Stevens Point's Skyward Inc. is appealing the state's decision to award a massive student information services contract to a Minnesota-based company - as well it should. There remain a number of unanswered questions around the state's granting decision, and whatever the outcome, the review will be worthwhile.
The state's Department of Public Instruction is in the midst of massive reforms to the way public education is administered. Part of that process is an overhaul of the state's patchwork system of tracking student data.
So far, so good. Let's not lose sight of the reason for the overhaul: Everyone from parents to policymakers will benefit from having a statewide data system that allows apples-to-apples comparisons among school districts. Having a single vendor will significantly reduce bureaucratic bottlenecks at DPI, making that data easier for the public to access.
But the process by which the state has decided the $15 million grant has been a mess, and if Skyward's allegations are correct, the final decision seems hard to justify.
At a bare minimum, we need more transparency about how the grant was awarded. And the state needs to account for some of Skyward's key claims:
? Was Skyward's bid lowest? According to the company, its bid was $2.6 million less per year than the winning company, Minnesota's Infinite Campus.
? Were implementation costs considered? More than half of the state's districts use Skyward's software now; only 10 percent use Infinite Campus. Changing the systems will be costly for many districts, and those costs very likely will be footed by taxpayers.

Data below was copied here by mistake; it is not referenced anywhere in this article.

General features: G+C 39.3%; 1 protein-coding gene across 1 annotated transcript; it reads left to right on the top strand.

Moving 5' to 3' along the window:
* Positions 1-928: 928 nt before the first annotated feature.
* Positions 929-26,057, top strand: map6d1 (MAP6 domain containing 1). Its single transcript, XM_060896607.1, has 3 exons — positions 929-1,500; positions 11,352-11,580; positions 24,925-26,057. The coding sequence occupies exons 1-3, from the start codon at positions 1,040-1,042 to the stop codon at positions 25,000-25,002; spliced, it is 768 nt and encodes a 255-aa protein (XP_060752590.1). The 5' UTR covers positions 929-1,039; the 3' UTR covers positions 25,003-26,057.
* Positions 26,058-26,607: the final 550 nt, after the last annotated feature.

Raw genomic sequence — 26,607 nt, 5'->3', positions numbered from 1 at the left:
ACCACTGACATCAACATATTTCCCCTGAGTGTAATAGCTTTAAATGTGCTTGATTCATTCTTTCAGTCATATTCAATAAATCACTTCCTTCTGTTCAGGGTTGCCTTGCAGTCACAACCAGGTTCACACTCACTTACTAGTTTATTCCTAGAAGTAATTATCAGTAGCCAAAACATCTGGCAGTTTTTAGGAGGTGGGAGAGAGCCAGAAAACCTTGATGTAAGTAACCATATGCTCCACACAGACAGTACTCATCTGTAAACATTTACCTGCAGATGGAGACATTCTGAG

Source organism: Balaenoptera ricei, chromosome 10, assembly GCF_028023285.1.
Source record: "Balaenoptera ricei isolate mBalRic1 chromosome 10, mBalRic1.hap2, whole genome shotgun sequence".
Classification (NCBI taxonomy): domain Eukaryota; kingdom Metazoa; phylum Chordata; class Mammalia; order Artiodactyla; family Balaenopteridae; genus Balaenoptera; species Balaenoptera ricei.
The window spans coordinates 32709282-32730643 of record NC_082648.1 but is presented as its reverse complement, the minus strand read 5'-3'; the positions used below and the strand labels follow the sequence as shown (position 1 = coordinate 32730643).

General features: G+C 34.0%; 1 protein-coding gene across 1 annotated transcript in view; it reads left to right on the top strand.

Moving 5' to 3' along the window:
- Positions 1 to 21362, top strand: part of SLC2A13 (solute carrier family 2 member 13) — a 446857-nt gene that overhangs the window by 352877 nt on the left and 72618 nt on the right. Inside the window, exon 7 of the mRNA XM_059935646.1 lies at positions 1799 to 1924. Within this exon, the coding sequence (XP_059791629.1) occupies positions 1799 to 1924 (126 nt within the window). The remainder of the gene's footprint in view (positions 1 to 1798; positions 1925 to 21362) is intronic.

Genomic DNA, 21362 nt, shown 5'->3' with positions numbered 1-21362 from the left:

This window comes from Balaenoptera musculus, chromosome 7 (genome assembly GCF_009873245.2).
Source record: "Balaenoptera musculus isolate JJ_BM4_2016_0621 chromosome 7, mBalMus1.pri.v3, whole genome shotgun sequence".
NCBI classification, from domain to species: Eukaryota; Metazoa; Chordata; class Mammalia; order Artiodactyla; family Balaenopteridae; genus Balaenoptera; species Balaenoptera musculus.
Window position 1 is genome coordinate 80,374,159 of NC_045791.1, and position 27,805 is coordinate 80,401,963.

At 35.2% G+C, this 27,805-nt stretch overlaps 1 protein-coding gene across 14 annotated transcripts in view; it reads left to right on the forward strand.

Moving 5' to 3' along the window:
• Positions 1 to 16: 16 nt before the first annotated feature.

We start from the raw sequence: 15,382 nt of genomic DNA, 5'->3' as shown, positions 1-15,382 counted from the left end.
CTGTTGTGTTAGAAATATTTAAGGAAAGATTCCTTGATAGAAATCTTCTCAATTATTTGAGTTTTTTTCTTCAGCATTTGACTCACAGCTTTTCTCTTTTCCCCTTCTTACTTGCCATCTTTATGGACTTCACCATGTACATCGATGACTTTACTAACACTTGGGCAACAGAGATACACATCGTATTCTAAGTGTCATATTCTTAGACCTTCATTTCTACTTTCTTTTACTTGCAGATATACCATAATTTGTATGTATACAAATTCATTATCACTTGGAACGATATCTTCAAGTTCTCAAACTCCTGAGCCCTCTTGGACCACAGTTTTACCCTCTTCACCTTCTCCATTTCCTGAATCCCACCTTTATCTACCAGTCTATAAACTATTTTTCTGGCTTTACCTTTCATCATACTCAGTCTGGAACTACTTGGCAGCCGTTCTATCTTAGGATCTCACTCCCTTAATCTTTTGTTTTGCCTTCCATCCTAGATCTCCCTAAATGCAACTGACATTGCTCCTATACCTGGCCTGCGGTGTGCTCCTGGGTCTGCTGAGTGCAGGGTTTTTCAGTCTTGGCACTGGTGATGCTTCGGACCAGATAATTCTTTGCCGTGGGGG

? Was the value of Wisconsin jobs considered? Certainly, if a Wisconsin firm were unable to provide necessary services, the state would be forced to look elsewhere. But in a situation where multiple vendors are able to offer similar services, surely a Wisconsin-based firm should be given additional weight.
According to information released by Infinite Campus, that company received the highest technical score in the state's assessment. That certainly should carry some weight.
But it also cannot be the sole consideration, especially if scores were close. The simple fact is that Skyward is a pillar of the local economy. The company provides good-paying jobs and has been growing. A 2011 economic impact study by the Portage County Business Council showed that losing the company - a real possibility if it loses its state contract - would mean the loss of more than $209 million in the local economy, and with it 825 current and projected jobs at the company and 2,215 jobs overall.
Based on current information, there appears to be little evidence that Infinite Campus's product is so much better as to justify the upheaval and economic consequences of the decision. But if it is, the state should provide thorough, transparent information about how it came to its decision.
A review is certainly justified, and it's one all Wisconsin taxpayers should watch closely.